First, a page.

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The Computer in Choreography

IP.com Disclosure Number: IPCOM000131418D
Original Publication Date: 1978-Aug-01
Included in the Prior Art Database: 2005-Nov-10
Document File: 14 page(s) / 49K

Publishing Venue

Software Patent Institute

Related People

John Lansdown: AUTHOR [+3]

Abstract

System Simulation Ltd.

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THIS DOCUMENT IS AN APPROXIMATE REPRESENTATION OF THE ORIGINAL.

This record contains textual material that is copyright ©; 1978 by the Institute of Electrical and Electronics Engineers, Inc. All rights reserved. Contact the IEEE Computer Society http://www.computer.org/ (714-821-8380) for copies of the complete work that was the source of this textual material and for all use beyond that as a record from the SPI Database.

The Computer in Choreography

John Lansdown System Simulation Ltd.

(Image Omitted: Computer-aided choreography illustrates some basic relationships between the computer artist and the computer procedures he employs to achieve certain artistic outcomes.)

Although readers of this journal will be aware that few areas of endeavor are untouched by the impact of the computer, it will surely come as a surprise to many that even ballet, perhaps the most human of all arts, is being influenced by computing techniques and concepts.

In dance the human body is the instrument the choreographer plays upon (with the active cooperation of the dancer) to create scenes of the figure in motion over time. There is in dance the creativeness of the choreographer in devising interesting, or exciting, movements; there is the creativeness of the dancer in achieving these movements that sometimes even overshadow the original creation.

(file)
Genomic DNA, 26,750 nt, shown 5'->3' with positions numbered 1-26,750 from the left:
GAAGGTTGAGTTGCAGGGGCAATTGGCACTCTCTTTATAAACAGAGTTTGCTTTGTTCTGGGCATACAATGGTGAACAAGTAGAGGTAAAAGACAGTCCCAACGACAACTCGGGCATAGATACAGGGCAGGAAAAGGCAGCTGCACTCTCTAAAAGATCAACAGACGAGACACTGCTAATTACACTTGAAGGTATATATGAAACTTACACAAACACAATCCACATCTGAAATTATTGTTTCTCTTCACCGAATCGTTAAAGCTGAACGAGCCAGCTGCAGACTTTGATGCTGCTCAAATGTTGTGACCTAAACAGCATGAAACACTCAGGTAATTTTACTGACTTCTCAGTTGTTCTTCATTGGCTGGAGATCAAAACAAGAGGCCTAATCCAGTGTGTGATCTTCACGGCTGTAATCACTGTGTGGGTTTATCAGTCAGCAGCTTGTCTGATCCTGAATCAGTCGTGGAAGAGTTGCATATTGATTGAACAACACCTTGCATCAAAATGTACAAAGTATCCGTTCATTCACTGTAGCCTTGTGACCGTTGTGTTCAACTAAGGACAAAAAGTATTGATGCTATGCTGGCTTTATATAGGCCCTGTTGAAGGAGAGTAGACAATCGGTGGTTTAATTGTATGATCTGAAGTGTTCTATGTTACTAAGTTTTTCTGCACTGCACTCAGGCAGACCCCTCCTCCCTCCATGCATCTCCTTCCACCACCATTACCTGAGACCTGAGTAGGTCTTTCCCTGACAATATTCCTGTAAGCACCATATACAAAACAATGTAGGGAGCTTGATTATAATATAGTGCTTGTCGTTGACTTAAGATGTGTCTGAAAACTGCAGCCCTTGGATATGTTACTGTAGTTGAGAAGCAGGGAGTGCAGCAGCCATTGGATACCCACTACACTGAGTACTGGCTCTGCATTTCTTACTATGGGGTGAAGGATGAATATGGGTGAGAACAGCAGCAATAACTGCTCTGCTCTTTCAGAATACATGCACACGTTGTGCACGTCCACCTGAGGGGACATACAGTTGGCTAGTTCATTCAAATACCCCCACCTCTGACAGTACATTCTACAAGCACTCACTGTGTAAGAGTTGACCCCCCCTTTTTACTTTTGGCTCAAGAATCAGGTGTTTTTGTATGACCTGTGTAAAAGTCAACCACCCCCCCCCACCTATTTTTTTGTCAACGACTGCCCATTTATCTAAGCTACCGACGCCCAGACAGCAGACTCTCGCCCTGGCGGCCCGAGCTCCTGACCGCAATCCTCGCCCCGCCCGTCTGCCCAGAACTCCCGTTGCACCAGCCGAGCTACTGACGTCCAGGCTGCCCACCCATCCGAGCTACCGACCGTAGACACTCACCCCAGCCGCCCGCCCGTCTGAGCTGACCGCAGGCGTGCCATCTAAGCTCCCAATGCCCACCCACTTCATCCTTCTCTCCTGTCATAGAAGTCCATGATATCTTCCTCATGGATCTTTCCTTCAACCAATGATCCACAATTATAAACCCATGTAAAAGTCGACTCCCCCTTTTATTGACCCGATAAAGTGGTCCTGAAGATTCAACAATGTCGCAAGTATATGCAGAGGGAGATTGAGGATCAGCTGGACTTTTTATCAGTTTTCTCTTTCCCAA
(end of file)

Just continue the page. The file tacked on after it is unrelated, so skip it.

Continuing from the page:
My question to myself ten years ago was, is there a place for the computer in this intensely creative, intimately personal art? I was familiar with some of the attempts to utilize the computer to compose poetry or prose, to produce kinetic sculpture, or to create music. I tried to draw come mon principles from these efforts to apply to ballet.

My first experiments with computer-generated dance produced sequences that were pleasing to both dancers and viewers, but they provided for too little human participation, while running up computer time charges beyond my means. Later experiments, as you will see, struck what I felt to be a better balance between human and computer participation.

Background

As far back as 1964, Jeanne Beaman and Paul Le Vasseur at the University of Pittsburgh used computers to generate simple sets of instructions to be performed by solo dancers.) In 1966, Michael Noll produced a computer-animated film showing primitive stick-figures moving about a stage to programmed choreographic instructions.2 More recently Brazilian choreographer Analivia Cordiero has used programs to generate dances and their television coverage.. A great deal of work, however, is aimed not at creating dances but at assisting choreographers and others in visualizing body movements.

During the late 1960's Israeli choreographer Noa Eshkol and others at the University of Illinois worked on computer- assisted movement notation and produced programs which allowed a choreographer to see a machine-plotted representation of the movement paths of limbs.5 At about the same time, Carol Withrow at the University of Utah devised...